Boylston Properties (BP) is seeking a zoning change at Arsenal Yards. What the published agenda IV. 485 Arsenal Street (click here) amendment fails to disclose is that while BP is again pushing for a height increase to 197 feet at Building G, they are also asking for 80 percent of that height for any additional buildings on their site on the south side of Arsenal Street. They want to create their own separate zone within the RMUD. If approved, those buildings could go to 157.6 feet.
The latest plans by developers of Arsenal Yards to add biotech research and development space to the multi-use development have been put on hold by the Planning Board. Until now, the focus of the development has been creating new retail and residential space on the former Arsenal Mall property. Developers also have plans to renovate the historic brick buildings on the site, including Building A (where Marshall’s is located). Wednesday night Boylston Properties presented a request to change the approved plans for Building A to allow biotech tenants on the second floor. Mark Deschenes of Boylston Properties said that plans changed since Phase 1 was approved by the Planning Board in May 2017.
The Watertown Department of Community Development and Planning sent out notice of the postponement of the proposed amendment to allow additional height in the Regional Mixed Use District. The amendment was submitted by Boylston Properties, the developer of Arsenal Yards. The following is the announcement from the Town:
The RMUD Zoning Amendment for height will not be heard at the Planning Board meeting on August 8. The petitioner has requested that the request be continued until September 12, 2018 Planning Board Hearing. Please spread the word that the request will not be discussed at the August meeting. Read more here:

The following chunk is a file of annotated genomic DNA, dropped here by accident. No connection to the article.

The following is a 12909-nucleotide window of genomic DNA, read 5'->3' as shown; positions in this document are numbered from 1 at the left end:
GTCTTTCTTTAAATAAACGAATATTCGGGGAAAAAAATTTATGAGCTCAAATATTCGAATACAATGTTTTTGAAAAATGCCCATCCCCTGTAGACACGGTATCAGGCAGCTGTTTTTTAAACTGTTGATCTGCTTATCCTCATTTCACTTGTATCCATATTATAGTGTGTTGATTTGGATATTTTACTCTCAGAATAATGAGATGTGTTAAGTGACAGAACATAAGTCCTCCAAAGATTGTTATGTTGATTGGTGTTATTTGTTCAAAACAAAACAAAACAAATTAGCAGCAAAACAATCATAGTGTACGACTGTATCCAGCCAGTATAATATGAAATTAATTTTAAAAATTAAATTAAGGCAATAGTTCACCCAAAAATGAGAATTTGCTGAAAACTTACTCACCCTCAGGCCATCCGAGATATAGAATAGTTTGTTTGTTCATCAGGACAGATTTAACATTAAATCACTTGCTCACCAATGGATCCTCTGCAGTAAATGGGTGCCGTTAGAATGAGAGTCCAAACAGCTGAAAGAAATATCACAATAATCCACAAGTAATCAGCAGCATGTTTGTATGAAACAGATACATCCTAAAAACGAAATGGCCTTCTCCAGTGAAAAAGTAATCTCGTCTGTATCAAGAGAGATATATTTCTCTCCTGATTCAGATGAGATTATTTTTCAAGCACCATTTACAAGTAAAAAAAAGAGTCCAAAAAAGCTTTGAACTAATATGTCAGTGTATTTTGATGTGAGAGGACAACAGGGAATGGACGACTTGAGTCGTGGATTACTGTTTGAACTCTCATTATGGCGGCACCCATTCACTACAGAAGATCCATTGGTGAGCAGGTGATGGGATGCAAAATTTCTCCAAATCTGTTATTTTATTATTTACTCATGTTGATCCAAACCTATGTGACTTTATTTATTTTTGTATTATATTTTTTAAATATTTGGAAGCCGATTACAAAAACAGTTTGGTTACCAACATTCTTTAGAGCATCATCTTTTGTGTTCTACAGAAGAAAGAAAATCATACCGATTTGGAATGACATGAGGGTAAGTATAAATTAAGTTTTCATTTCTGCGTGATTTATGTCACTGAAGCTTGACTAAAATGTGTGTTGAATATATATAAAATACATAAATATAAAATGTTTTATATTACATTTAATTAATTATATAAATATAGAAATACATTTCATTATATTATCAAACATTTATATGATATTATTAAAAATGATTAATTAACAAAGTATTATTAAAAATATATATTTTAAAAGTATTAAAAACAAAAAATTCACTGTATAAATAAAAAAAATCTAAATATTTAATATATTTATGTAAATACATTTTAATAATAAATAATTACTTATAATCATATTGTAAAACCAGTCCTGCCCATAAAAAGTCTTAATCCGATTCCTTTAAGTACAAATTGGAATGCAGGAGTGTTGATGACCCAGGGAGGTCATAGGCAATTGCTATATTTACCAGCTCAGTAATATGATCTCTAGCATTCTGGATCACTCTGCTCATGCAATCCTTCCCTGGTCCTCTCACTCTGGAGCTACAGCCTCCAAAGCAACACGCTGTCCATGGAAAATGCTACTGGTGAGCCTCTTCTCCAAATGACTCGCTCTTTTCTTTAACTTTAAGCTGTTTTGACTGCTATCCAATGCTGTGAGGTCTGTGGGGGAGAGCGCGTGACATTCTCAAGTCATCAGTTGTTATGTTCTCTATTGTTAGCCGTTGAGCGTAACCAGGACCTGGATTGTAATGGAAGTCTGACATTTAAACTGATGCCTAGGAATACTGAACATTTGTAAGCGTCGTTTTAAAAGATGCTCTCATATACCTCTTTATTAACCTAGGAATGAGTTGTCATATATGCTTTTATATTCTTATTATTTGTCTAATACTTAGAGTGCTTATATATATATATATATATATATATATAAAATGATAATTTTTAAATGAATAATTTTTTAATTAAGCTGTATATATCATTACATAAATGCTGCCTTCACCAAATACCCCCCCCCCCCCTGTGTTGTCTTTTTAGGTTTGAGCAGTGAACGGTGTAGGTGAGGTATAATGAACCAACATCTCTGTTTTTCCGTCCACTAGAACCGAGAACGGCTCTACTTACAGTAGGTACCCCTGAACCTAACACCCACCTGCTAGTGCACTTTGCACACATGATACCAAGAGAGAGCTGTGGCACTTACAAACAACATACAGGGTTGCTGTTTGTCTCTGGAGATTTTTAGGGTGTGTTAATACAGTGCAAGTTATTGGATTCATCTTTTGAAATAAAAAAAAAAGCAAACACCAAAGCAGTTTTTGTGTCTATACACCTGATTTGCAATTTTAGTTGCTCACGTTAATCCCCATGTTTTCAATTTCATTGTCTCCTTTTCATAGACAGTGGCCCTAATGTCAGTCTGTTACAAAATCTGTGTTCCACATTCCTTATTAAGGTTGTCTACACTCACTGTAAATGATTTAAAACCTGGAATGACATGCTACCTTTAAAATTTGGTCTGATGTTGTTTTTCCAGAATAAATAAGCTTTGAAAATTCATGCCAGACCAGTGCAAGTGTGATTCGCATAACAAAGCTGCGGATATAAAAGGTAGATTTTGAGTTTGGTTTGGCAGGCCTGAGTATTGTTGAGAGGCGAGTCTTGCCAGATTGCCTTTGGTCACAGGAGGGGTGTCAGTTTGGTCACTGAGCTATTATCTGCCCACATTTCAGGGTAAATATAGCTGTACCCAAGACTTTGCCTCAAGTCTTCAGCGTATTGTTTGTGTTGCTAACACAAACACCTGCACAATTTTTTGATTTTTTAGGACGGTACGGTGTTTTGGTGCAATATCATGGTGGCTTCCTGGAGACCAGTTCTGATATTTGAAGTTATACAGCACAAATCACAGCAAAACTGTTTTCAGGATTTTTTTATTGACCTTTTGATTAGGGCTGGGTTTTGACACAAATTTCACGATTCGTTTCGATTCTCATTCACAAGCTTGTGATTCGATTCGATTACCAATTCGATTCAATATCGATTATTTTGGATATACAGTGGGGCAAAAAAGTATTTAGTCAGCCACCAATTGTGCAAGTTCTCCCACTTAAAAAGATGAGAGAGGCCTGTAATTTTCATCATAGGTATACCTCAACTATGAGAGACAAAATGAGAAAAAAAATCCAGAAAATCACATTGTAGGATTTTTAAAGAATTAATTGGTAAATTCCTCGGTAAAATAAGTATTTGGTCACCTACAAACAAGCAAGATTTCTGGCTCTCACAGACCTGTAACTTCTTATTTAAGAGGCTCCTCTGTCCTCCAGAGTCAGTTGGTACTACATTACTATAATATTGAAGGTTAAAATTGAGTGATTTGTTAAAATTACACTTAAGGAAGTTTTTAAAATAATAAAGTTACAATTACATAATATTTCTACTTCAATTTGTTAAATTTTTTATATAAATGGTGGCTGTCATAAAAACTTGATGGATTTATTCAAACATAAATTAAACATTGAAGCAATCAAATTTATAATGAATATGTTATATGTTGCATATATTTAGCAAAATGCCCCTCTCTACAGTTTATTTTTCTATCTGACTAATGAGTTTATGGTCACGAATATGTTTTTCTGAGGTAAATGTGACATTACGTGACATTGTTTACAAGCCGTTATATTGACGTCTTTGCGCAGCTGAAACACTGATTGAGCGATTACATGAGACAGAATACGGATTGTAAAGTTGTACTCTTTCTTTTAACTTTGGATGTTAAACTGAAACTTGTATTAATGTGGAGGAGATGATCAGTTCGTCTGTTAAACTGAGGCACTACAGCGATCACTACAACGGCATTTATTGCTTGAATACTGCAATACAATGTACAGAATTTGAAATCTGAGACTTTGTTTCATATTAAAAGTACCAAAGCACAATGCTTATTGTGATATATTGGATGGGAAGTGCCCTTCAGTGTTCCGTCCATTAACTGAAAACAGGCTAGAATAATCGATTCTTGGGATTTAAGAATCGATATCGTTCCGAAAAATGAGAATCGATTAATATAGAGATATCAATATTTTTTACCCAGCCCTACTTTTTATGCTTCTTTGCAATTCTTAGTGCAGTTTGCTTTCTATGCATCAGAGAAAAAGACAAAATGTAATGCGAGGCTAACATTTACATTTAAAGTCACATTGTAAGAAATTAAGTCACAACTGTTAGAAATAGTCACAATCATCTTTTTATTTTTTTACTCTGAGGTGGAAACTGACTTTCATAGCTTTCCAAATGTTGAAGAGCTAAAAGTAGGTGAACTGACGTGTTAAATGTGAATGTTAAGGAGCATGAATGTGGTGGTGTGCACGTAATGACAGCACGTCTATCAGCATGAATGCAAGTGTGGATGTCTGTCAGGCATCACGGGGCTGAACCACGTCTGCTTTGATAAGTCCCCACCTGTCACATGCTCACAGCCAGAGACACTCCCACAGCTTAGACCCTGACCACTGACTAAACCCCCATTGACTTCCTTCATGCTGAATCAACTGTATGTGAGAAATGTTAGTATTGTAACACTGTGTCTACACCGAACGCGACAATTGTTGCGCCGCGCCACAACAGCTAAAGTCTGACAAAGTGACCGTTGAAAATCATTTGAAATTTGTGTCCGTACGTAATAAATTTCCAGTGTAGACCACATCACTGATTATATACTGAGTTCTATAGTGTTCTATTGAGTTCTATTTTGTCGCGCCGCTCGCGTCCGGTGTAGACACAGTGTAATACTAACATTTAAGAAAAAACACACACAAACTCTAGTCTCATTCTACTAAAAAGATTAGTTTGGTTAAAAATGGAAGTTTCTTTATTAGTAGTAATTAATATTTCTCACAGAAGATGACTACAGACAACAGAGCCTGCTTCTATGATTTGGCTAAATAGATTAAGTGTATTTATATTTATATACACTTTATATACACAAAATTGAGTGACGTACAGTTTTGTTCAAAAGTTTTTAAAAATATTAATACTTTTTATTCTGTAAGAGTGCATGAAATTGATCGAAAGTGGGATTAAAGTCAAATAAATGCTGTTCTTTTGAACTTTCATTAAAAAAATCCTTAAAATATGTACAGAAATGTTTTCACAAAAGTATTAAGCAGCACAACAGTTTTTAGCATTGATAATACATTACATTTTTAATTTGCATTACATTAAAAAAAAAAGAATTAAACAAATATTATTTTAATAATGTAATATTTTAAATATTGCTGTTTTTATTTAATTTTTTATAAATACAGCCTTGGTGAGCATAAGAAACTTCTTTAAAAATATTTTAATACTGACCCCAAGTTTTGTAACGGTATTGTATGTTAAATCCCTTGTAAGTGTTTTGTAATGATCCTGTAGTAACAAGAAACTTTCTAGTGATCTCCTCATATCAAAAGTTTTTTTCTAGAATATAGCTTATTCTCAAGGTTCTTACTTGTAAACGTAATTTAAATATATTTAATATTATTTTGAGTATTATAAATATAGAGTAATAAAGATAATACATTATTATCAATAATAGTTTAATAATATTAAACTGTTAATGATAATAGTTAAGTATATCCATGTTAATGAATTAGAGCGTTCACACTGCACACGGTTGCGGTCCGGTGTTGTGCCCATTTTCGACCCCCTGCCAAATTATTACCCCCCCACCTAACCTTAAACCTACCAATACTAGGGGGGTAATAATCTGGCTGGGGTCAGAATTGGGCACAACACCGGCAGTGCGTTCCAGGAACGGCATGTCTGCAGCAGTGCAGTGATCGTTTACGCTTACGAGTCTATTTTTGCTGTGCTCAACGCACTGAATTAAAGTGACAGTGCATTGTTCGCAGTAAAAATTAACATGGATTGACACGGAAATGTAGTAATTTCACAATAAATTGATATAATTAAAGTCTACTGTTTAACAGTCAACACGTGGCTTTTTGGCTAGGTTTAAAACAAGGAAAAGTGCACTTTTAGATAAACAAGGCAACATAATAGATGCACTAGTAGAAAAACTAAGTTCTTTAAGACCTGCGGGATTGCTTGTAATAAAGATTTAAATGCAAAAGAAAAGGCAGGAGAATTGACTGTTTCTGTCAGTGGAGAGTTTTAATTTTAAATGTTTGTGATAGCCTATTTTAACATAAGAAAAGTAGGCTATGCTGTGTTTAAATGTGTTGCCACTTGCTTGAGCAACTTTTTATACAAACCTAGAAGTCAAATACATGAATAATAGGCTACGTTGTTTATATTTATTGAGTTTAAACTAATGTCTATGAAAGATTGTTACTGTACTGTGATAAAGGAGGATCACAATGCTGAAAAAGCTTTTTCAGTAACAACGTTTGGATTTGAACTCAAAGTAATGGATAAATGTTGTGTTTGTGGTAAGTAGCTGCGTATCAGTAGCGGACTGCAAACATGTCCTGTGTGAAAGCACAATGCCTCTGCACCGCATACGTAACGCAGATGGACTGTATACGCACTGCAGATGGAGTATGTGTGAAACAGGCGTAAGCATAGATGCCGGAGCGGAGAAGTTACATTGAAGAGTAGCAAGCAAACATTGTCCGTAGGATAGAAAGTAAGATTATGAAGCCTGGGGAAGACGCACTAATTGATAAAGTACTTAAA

I am writing in response to Mr. Bockian’s open letter regarding the proposed zoning amendment at Arsenal Yards. I agree with Mr. Bockian that maintaining the integrity of Watertown’s Planning Board is extremely important. However, I don’t believe that BP’s [Boylston Properties] proposed zoning amendment constitutes a threat to local governance, and nor do I believe that the proposed increase in height constitutes a threat to the Watertown community.
Mr. Bockian writes that the zoning debate has been “reopened quickly and opportunistically.” In fact, the RMUD zoning has been in place for over two years, and when it was initially approved BP stated publicly that they had accepted the zoning as a compromise and planned to reconsider it further along the line. Legislators across our nation use this tactic to make timely progress on issues while looking ahead to future achievements. For instance, Massachusetts legalized “civil union” partnerships as a compromise before finally legalizing gay marriage a few years later.
We read Jon Bockian’s letter in the Watertown News and want to take exception to several of his comments as he doesn’t speak for ALL Watertown residents. First and foremost, the proposed changes Boylston Properties is making to the Building G plan are very beneficial to the overall development, increasing open space and providing better access to the Park.